On February 21, Apple announced that all its most recent versions of operating systems (indeed since 2012), had a critical vulnerability in the SSL implementation. The vulnerability was due to a coding bug in the SSL certificate verification routine. Following is the problematic piece of software.
SSLVerifySignedServerKeyExchange(SSLContext *ctx, bool isRsa, SSLBuffer signedParams,uint8_t *signature, UInt16 signatureLen)
if ((err = SSLHashSHA1.update(&hashCtx, &serverRandom)) != 0)
if ((err = SSLHashSHA1.update(&hashCtx, &signedParams)) != 0)
if ((err = SSLHashSHA1.final(&hashCtx, &hashOut)) != 0)
The highlighted “goto fail” should not be in the source code. It is equivalent to “if conditions then goto fail else goto fail”. In all cases, it will goto fail! It bypasses all subsequent tests of the SSL certificate. Thus, an attacker could easily use a forged certificate that would be accepted as valid. She could mount a man in the middle attack.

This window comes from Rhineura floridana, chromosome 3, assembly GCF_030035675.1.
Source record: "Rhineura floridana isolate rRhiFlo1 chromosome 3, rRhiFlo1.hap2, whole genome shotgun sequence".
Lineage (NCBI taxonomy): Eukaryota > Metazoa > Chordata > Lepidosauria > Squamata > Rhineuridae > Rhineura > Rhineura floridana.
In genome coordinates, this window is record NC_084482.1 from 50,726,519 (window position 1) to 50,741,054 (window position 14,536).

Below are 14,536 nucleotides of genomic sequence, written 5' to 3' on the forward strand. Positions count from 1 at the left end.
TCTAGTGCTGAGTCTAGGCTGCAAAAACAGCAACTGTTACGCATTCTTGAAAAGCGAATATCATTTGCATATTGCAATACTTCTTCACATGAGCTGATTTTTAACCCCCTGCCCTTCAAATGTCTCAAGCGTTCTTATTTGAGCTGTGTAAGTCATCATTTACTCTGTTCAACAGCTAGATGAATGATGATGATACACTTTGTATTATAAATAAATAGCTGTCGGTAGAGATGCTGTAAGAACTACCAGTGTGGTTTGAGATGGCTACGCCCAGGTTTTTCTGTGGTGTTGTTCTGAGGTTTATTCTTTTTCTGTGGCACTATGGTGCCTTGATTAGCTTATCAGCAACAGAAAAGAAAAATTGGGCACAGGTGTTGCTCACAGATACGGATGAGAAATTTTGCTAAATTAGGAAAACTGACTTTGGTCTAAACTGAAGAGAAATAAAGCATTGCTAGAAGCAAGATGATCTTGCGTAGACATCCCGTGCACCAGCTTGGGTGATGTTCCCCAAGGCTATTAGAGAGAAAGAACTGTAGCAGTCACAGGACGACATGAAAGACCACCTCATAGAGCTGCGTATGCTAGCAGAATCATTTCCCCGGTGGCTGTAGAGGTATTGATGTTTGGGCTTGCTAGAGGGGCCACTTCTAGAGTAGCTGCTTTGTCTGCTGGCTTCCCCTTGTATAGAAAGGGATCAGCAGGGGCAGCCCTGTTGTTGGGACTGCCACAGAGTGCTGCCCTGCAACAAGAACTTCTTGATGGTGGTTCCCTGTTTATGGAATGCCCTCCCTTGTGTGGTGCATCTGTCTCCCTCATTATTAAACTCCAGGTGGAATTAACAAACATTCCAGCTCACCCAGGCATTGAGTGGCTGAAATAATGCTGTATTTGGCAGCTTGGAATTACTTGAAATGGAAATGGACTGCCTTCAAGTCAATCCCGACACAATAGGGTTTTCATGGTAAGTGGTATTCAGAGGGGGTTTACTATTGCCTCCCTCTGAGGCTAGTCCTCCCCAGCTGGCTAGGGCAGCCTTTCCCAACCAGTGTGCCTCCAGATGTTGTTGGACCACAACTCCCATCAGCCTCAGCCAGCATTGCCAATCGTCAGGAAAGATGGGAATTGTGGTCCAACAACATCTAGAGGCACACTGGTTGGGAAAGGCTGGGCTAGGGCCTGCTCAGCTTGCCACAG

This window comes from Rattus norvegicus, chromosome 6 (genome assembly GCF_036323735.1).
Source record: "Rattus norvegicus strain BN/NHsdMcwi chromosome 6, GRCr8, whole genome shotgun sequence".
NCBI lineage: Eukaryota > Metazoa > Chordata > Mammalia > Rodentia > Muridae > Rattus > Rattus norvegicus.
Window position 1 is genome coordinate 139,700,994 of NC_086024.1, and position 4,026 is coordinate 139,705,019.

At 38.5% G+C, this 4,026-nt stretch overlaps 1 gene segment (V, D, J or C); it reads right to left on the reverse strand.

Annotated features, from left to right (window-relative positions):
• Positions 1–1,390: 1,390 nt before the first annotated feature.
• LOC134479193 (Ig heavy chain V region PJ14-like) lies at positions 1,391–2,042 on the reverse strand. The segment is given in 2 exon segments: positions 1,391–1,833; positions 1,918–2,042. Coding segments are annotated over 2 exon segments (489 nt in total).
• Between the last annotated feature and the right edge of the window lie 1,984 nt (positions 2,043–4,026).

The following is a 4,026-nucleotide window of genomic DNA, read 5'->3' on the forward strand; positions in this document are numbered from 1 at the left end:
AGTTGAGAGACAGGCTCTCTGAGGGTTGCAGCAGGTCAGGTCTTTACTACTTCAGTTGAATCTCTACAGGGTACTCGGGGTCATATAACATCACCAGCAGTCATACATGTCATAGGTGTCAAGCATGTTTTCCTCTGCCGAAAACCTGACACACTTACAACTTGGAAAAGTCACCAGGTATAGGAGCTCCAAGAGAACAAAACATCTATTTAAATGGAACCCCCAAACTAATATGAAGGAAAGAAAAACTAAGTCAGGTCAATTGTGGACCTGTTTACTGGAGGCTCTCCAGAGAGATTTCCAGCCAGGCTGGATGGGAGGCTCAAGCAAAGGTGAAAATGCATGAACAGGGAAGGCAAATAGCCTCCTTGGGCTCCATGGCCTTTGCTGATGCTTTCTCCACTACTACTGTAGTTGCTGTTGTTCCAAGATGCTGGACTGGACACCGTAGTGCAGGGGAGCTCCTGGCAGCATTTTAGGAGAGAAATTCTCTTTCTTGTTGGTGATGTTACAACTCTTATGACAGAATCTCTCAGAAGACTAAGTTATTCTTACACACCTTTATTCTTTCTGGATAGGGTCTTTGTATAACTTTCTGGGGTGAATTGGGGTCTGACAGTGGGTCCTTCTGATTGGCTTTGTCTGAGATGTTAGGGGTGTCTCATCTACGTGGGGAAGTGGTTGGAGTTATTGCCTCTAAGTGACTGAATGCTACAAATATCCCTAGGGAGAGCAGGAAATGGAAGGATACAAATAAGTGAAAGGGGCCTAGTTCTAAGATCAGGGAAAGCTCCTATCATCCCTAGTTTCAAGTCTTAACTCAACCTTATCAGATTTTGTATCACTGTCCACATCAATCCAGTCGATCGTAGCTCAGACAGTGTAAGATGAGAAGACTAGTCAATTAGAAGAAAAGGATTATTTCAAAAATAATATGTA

This code is part of Apple public source code. This is due to non-adequate programming practices. Usually, we accept at least two things in software coding:
- Unitary tests; they should have covered all the branches of the if conditions and should have detected this error.
- Non-regression test; if the error was introduced later (as SSL is available for a long time), they should have spotted it.
These practices seem not be in place. This is a major issue for a code that handles security. Security requires the best coding practice. Bugs can easily turn into security vulnerabilities.
In the fuzz, I have even seen conspiracy theory that the bug was introduced by NSA. I would expect NSA to use stealthier techniques than such obvious back door. furthermore, if I am a bad guy who wants to introduce a backdoor, I will design one that I am the only one to be able to exploit. This one is available for every body.
Lesson: Secure software requires best software practice. And a derivative of law 6: Programmer is the weakest link.